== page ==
On Monday, the U.S. Navy will officially announce the ships for its demonstration of the “Great Green Fleet” — an entire aircraft carrier strike group powered by biofuels and other eco-friendly energy sources. If a powerful congressional panel has its way, it could be the last time the Navy ever uses biofuels to run its ships and jets.
In its report on next year’s Pentagon budget, the House Armed Services Committee banned the Defense Department from making or buying an alternative fuel that costs more than a “traditional fossil fuel.” It’s a standard that may be almost impossible to meet, energy experts believe; there’s almost no way the tiny, experimental biofuel industry can hope to compete on price with the massive, century-old fossil fuels business.
The greens are up in arms about this but the shouldn’t be. Biofuels cost anywhere from four to ten times as much as fossil fuels. And as I keep saying, price communicates information. In this case, the information that biofuels are inefficient, dirty and environmentally unsound (read Rolling Stone’s article on ethanol here). Moreover, many of the fuels they are using — such as waste grease — are unlikely to be sustainable on a large scales.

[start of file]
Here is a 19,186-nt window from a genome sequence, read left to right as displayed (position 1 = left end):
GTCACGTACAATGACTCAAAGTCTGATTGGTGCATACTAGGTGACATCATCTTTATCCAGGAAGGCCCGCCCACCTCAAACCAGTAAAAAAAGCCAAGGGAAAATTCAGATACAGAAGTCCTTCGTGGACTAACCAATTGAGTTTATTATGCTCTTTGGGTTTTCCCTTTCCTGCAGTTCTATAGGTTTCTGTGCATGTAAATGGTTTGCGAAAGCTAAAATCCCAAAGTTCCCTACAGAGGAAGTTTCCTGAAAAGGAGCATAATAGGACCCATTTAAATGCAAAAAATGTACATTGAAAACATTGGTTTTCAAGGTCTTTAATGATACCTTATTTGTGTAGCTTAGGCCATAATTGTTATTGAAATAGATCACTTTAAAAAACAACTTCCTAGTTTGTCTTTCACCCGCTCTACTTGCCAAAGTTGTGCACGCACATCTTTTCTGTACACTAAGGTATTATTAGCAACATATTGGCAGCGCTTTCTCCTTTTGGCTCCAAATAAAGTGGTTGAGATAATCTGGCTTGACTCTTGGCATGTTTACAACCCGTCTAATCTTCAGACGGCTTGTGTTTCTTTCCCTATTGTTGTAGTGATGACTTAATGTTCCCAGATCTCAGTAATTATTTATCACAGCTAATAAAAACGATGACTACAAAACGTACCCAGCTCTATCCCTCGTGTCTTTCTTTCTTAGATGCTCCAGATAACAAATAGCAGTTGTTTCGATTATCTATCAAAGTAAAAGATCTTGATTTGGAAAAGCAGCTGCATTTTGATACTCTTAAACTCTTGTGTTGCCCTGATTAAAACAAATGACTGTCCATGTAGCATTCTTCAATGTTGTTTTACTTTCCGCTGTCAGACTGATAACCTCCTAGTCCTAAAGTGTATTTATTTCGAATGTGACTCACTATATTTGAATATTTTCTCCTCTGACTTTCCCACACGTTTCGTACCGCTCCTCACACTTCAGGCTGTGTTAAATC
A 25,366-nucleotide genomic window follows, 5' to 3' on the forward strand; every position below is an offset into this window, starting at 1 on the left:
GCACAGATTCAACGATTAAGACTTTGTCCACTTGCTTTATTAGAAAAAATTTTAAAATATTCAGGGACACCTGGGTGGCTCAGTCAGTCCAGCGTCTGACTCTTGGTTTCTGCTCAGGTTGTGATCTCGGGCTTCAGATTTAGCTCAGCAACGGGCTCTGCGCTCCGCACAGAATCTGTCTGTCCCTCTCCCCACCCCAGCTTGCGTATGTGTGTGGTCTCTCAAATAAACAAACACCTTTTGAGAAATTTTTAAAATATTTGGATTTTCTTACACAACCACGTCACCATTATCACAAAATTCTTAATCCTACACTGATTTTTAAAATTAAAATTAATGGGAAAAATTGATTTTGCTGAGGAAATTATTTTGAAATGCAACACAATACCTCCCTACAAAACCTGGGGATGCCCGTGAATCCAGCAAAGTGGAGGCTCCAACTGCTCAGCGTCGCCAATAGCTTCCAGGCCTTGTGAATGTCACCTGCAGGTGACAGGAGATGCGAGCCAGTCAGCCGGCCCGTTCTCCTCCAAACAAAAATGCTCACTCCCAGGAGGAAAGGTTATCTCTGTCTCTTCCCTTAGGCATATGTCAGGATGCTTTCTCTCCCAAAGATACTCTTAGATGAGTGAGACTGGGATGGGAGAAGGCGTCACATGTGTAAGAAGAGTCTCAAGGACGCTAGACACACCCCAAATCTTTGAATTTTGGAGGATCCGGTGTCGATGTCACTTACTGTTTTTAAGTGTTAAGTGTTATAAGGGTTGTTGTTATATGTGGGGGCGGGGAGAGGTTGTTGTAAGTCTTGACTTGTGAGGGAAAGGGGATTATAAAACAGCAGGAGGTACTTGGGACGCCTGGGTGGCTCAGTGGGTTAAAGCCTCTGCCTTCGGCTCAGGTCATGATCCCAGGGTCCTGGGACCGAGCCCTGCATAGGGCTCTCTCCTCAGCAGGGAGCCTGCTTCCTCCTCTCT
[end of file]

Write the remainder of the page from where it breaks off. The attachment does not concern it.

There is one thing to complain about: the bill removes the restrictions on alternative fuels that pollute more than traditional fuels, which could open up the dirty methods like Fischer-Tropsch (which Wired, in a remarkable display of journalistic objectivity, reminds us was used by Nazi Germany and Apartheid South Africa).
But biofuels are simply not ready for prime time. This isn’t “stimulating” an industry to develop. This is corporate welfare designed to prop up dirty inefficiency fuels that can not compete with fossil fuels — let alone nuclear — in efficiency, price or environmental impact.
There are some energy efficiencies the military is finding — using solar power in Aghanistan or software that runs ships more efficiently. But this is simply playing politics and wasting money. End it.